ITV flirt and pec fest LOVE ISLAND has been accused of undiversity, its stars drawn from too small a pool of ‘talent’, unrepresentative of the viewing public.
The indictment is that the narrow field of potential lovers negates the real life multifariousness of sexual attraction, reinforces body fascism, ableism, and a pecking order of desirability based on conventional looks…. And yet millions watch it, in spite of not being represented on the screen.
Listening to the panel on Radio 4’s Moral Maze tie themselves in knots over the issue last night- especially in relation to the BBC- its clear that theatre as a sector has done comparatively well in terms of diversity representation via Arts Council Englands’ initiatives, support for black theatre companies and writers, a new Spotlight style casting system birthed at the National Theatre for disabled actors and portfolio funding for a fistful of diversity focused companies but putting all things considered nonstandard (pale, male and stale is the on trend phrase) into the same pot leads to an odd homogenisation.
How can black representation be the same as learning disability representation in the arts? The obstacles for each contingency are very different.
Is the diversity label a way of ‘othering’ anything ‘non-standard’- a badge of difference, a silo?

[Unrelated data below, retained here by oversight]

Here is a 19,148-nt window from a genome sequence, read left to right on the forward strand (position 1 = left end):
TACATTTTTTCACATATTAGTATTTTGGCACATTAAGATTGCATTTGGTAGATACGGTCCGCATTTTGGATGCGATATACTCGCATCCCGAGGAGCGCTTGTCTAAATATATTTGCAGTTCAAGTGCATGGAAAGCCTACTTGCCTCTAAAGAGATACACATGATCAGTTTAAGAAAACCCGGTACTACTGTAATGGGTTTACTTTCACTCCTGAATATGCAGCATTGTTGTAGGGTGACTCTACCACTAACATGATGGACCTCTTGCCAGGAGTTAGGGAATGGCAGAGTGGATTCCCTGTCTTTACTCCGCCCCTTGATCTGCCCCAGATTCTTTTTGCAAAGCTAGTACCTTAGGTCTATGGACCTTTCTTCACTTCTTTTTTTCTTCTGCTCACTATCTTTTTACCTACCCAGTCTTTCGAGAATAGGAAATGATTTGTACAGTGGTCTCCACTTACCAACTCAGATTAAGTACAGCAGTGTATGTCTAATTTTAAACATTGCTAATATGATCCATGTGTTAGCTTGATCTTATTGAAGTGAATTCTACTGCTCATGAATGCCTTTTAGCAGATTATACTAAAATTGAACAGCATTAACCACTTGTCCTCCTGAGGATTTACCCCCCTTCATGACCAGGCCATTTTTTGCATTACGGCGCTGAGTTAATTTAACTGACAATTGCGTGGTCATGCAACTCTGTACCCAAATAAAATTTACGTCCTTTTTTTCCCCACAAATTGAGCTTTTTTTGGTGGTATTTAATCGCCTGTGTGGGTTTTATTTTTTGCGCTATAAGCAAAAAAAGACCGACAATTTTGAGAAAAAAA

JELLYFISH recently premiered at the Bush theatre, a witty and sparkly play by non disabled writer Ben Weatherill about the life experience of a woman with Downs Syndrome, played by the ever watchable Sarah Gordy. Joined onstage by a mesmeric Nikki Priest this work kept the idea of mainstream work featuring non mainstream actors alive, an important influence that its vital not to lose in the rush to label all work with nonstandard themes and characters as ‘diversity’ and therefore other and to happen somewhere else, with its own form, format and audience.
Bravo Artistic Director Madani Younis at the Bush Theatre for recognising this, its to be hoped that this hit production marks an active resurgence in the casting of learning disabled actors in general audience facing work.
Giving a play like JELLYFISH a ‘diversity’ label seems wrong. A piece of traditionally formatted theatre it defies labels as the best work does. Diversity as a branded position risks the groan, the perceived worthiness and at worst a dangerous invitation to reactionary politics.
The composition of the cast of LOVE ISLAND is perhaps less shameful than its content, dumb, bland and reductive as it is.
The specific shape we make in the world and the words other people use to describe us and our existence is not the stuff of great art.